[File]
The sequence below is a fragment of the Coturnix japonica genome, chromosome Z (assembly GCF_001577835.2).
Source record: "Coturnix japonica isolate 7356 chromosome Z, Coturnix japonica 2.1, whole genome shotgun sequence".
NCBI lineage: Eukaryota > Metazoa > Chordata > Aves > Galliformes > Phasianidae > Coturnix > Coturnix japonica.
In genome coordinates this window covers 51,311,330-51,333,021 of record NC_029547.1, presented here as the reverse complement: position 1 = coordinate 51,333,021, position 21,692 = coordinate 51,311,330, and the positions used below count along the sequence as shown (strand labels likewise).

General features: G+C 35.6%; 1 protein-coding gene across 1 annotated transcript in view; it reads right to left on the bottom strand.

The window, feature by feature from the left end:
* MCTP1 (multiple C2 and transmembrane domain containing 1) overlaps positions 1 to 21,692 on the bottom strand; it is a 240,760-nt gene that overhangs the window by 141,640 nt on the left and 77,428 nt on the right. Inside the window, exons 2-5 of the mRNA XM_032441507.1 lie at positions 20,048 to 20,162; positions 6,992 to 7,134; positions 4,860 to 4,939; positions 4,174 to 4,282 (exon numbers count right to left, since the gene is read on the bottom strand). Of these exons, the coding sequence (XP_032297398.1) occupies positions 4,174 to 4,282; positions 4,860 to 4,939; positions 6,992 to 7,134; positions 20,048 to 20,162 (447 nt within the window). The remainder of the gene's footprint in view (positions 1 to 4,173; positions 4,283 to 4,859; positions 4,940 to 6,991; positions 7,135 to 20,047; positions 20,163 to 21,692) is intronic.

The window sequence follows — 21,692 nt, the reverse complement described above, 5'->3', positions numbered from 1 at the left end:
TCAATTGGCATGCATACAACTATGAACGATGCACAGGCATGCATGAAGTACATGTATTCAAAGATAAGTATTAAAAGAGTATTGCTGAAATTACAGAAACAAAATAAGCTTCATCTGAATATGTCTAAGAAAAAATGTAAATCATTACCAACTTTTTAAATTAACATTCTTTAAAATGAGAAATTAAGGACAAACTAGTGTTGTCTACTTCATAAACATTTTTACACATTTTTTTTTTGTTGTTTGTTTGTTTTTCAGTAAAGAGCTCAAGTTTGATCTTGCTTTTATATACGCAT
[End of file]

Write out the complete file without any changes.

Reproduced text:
The sequence below is a fragment of the Coturnix japonica genome, chromosome Z (assembly GCF_001577835.2).
Source record: "Coturnix japonica isolate 7356 chromosome Z, Coturnix japonica 2.1, whole genome shotgun sequence".
NCBI lineage: Eukaryota > Metazoa > Chordata > Aves > Galliformes > Phasianidae > Coturnix > Coturnix japonica.
In genome coordinates this window covers 51,311,330-51,333,021 of record NC_029547.1, presented here as the reverse complement: position 1 = coordinate 51,333,021, position 21,692 = coordinate 51,311,330, and the positions used below count along the sequence as shown (strand labels likewise).

General features: G+C 35.6%; 1 protein-coding gene across 1 annotated transcript in view; it reads right to left on the bottom strand.

The window, feature by feature from the left end:
* MCTP1 (multiple C2 and transmembrane domain containing 1) overlaps positions 1 to 21,692 on the bottom strand; it is a 240,760-nt gene that overhangs the window by 141,640 nt on the left and 77,428 nt on the right. Inside the window, exons 2-5 of the mRNA XM_032441507.1 lie at positions 20,048 to 20,162; positions 6,992 to 7,134; positions 4,860 to 4,939; positions 4,174 to 4,282 (exon numbers count right to left, since the gene is read on the bottom strand). Of these exons, the coding sequence (XP_032297398.1) occupies positions 4,174 to 4,282; positions 4,860 to 4,939; positions 6,992 to 7,134; positions 20,048 to 20,162 (447 nt within the window). The remainder of the gene's footprint in view (positions 1 to 4,173; positions 4,283 to 4,859; positions 4,940 to 6,991; positions 7,135 to 20,047; positions 20,163 to 21,692) is intronic.

The window sequence follows — 21,692 nt, the reverse complement described above, 5'->3', positions numbered from 1 at the left end:
TCAATTGGCATGCATACAACTATGAACGATGCACAGGCATGCATGAAGTACATGTATTCAAAGATAAGTATTAAAAGAGTATTGCTGAAATTACAGAAACAAAATAAGCTTCATCTGAATATGTCTAAGAAAAAATGTAAATCATTACCAACTTTTTAAATTAACATTCTTTAAAATGAGAAATTAAGGACAAACTAGTGTTGTCTACTTCATAAACATTTTTACACATTTTTTTTTTGTTGTTTGTTTGTTTTTCAGTAAAGAGCTCAAGTTTGATCTTGCTTTTATATACGCAT